After the ravages of the revolution had somewhat abated, a zealous French priest, Father Etienne Denis, was inspired by God to return to France and begin a religious community of sisters, who would assist in healing the terrible damage done to the church there. With this purpose in mind, he gathered together a few pious young women in Azerables, France, who wished to become sisters. However, not knowing exactly how to proceed, he asked the advice of an acquaintance, Sister Ann Chinard, who had recently returned from exile. As providence would have it, she had in her possession a copy of the Rules and Constitutions of the Order of the Incarnate Word and Blessed Sacrament. Sister Ann was forthrightly appointed novice mistress and trained this group in the Orders Rule. Thus, in a seemingly miraculous way, was reborn the Order of the Incarnate Word and Blessed Sacrament.

In 1852, Pope Pius IX made known the great need for missionaries in the United States. In response, Sister Angelique Hiver, superioress of the Lyons convent, sent a group of sisters to the province of Texas. Setting sail aboard a military ship, a hurricane blew them off course toward the shores of Mexico. There, a number of the sisters contracted malaria and died. Of those remaining, 23-year-old Sister Clare Valentine and three companions made it to Texas, establishing the first community of the Sisters of the Incarnate Word and Blessed Sacrament in Brownsville in l853. Subsequent foundations were built:

Dec. 21, 1866, Victoria

March 2, l871, Corpus Christi

April 24, 1873, Houston

Jan. 5, l882, Hallettsville

1894 — Brownsville established foundations in Mexico

Sept. 18, 1897, Shiner

Oct. 12, 1926 — Hallettsville’s foundation was transferred to San Antonio (now known as Blessed Sacrament Academy)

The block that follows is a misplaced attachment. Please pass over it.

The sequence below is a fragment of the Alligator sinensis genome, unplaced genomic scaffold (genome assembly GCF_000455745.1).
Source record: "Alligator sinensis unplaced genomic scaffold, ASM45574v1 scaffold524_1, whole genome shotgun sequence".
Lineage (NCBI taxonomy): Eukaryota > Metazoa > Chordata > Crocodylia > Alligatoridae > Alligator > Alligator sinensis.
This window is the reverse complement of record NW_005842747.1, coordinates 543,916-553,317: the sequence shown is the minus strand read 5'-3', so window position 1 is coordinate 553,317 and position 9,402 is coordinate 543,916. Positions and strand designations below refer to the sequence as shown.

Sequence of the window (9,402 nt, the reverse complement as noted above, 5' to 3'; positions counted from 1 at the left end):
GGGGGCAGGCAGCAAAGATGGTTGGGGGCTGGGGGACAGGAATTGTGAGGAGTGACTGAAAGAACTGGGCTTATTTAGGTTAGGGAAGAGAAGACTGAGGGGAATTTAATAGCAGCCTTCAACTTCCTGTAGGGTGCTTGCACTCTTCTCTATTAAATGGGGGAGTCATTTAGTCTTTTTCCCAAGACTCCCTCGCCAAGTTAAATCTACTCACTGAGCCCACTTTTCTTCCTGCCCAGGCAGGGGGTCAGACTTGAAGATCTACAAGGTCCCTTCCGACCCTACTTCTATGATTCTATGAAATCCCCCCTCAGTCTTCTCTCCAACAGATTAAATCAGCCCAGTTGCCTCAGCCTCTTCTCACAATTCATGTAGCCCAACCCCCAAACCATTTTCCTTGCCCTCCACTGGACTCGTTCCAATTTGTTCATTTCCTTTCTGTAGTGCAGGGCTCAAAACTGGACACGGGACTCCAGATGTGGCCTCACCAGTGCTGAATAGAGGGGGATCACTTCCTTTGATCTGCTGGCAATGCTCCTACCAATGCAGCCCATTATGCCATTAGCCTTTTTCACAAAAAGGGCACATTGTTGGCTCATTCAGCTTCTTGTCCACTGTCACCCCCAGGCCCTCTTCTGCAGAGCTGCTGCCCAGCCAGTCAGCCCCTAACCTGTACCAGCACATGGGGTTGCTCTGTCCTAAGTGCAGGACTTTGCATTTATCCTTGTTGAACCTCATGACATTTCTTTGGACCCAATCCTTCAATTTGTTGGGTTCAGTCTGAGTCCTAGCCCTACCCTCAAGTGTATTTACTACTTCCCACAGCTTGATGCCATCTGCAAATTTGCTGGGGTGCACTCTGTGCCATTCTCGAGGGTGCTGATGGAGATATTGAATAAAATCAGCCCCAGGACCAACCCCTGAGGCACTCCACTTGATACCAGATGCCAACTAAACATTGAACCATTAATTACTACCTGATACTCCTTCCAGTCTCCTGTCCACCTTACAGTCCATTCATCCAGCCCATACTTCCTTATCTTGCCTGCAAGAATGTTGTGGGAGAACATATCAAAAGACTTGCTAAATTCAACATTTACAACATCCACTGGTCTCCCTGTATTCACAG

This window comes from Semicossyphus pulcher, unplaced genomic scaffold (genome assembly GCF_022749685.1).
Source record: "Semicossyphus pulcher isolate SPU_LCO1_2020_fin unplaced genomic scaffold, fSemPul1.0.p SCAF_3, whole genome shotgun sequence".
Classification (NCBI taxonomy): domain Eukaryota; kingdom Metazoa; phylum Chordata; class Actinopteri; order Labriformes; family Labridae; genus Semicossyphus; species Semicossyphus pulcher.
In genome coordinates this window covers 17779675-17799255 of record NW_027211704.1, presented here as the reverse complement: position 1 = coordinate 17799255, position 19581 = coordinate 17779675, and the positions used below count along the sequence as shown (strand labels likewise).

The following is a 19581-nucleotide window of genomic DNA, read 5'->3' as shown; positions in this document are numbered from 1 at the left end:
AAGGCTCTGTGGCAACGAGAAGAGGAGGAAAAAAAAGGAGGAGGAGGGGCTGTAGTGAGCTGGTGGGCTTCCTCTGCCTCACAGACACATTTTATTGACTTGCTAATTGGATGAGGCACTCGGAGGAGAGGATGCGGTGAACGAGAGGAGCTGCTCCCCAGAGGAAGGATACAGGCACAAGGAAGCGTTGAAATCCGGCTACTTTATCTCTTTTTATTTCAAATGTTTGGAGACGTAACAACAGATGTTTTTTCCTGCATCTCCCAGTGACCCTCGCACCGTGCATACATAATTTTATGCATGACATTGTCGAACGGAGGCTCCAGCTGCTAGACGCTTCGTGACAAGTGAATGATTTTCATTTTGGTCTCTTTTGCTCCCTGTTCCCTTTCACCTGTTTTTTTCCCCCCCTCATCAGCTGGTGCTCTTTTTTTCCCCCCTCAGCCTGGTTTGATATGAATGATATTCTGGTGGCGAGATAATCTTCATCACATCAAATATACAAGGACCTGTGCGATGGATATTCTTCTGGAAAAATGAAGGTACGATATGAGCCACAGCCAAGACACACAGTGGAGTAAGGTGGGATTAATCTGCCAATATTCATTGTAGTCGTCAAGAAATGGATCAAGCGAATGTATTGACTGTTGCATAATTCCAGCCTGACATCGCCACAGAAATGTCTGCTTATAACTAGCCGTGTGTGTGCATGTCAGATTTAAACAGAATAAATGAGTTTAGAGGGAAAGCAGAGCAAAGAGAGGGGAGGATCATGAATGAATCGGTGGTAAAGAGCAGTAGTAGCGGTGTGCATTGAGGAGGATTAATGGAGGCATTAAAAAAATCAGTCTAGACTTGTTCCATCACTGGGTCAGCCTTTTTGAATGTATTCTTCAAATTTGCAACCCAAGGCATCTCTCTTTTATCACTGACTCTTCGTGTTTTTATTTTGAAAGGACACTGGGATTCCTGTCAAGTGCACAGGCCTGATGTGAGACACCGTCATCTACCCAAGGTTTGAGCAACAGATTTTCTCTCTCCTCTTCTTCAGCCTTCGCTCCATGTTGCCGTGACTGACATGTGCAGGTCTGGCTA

May 4, 1927 — the Cleveland, Ohio community was established from the Gomez Palacio foundation in Mexico

Jan. 5, 1932 — the Brownsville community united with the Corpus Christi community

Dec. 28, 1939 — the Victoria, San Antonio and Shiner communities joined together and formed one congregation with headquarters in Victoria.

Challenges have not been in short supply. However, the order continues in the footsteps of its beloved foundress, Mother Jeanne Chezard de Matel, fulfilling needs and bringing hope and inspiration to untold numbers of people. The great love for all humankind often expressed by Jesus, the Incarnate Word, to Mother de Matel, is as relevant for us in today’s world as it was centuries ago.

To this day, their mission is to live the mystery of the Incarnation — to make Jesus known through the lives they lead. They carry out their apostolates in different countries, mainly in the fields of health care and education. Today they have houses in Africa, Argentina, Spain, the United States, France, Guatemala, Italy, El Salvador, Mexico and Uruguay. Presently refounding and reconfiguration efforts are wending their way through the nine congregations on the American Continent.

Jeanne was always highly esteemed and renowned for her holiness by those who knew her. Her spiritual daughters wonder why she was not sainted long ago. It was only in 1966, in collaboration with other Incarnate Word communities, that the process for the cause of canonization of Mother de Matel became a reality.

Some idea of the graces she received and the sufferings she endured can be gleaned from her story as recounted in resource, available at the various Incarnate Word and Blessed Sacrament convents: Autographic Life of Jeanne Chezard de Matel, Jeanne Chezard de Matel, A Journal, several volumes of Collective Letters of Jeanne Chezard de Matel and Treasured Heritage, Ever Ancient, Ever New, by Sister Kathleen McDonough, IWBS, a member of the Corpus Christi congregation.

We invite those who receive favors granted through the intercession of Venerable Jeanne Chezard de Matel to send them to Sister Carmelita Casso at chezard2@aol.com

For further information concerning the servant of God Jeanne de Matel, and for medals of Venerable Jeanne Chezard de Matel, visit www.netnuns.com.

Submitted by Sisters Donna Bonorden, Agnesine Heinsch, Odilia Korenek, Stephanie Marie Martinez of Blessed Sacrament Academy in San Antonio.